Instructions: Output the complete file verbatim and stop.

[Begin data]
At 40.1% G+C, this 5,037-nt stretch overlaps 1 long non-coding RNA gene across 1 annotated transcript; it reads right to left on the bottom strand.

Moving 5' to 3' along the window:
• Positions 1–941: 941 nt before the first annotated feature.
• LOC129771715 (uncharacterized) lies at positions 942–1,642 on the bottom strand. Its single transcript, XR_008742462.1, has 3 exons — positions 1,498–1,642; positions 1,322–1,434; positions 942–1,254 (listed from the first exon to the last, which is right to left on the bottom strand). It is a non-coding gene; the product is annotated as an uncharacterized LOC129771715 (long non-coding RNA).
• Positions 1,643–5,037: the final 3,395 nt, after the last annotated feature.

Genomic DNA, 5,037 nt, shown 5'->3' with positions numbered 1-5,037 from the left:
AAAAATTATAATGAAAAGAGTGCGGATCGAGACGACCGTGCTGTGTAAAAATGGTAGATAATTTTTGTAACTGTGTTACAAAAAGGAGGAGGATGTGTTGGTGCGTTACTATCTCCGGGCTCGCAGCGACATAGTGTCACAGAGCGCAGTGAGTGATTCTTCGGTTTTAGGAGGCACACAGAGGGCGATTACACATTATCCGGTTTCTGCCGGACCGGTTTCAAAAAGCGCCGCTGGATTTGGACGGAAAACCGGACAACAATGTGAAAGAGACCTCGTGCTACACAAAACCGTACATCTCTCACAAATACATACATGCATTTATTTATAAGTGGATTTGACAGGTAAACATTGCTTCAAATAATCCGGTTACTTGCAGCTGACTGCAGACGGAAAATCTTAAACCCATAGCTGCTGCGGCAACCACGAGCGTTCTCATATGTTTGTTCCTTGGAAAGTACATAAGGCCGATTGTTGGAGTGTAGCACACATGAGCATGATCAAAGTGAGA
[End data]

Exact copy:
At 40.1% G+C, this 5,037-nt stretch overlaps 1 long non-coding RNA gene across 1 annotated transcript; it reads right to left on the bottom strand.

Moving 5' to 3' along the window:
• Positions 1–941: 941 nt before the first annotated feature.
• LOC129771715 (uncharacterized) lies at positions 942–1,642 on the bottom strand. Its single transcript, XR_008742462.1, has 3 exons — positions 1,498–1,642; positions 1,322–1,434; positions 942–1,254 (listed from the first exon to the last, which is right to left on the bottom strand). It is a non-coding gene; the product is annotated as an uncharacterized LOC129771715 (long non-coding RNA).
• Positions 1,643–5,037: the final 3,395 nt, after the last annotated feature.

Genomic DNA, 5,037 nt, shown 5'->3' with positions numbered 1-5,037 from the left:
AAAAATTATAATGAAAAGAGTGCGGATCGAGACGACCGTGCTGTGTAAAAATGGTAGATAATTTTTGTAACTGTGTTACAAAAAGGAGGAGGATGTGTTGGTGCGTTACTATCTCCGGGCTCGCAGCGACATAGTGTCACAGAGCGCAGTGAGTGATTCTTCGGTTTTAGGAGGCACACAGAGGGCGATTACACATTATCCGGTTTCTGCCGGACCGGTTTCAAAAAGCGCCGCTGGATTTGGACGGAAAACCGGACAACAATGTGAAAGAGACCTCGTGCTACACAAAACCGTACATCTCTCACAAATACATACATGCATTTATTTATAAGTGGATTTGACAGGTAAACATTGCTTCAAATAATCCGGTTACTTGCAGCTGACTGCAGACGGAAAATCTTAAACCCATAGCTGCTGCGGCAACCACGAGCGTTCTCATATGTTTGTTCCTTGGAAAGTACATAAGGCCGATTGTTGGAGTGTAGCACACATGAGCATGATCAAAGTGAGA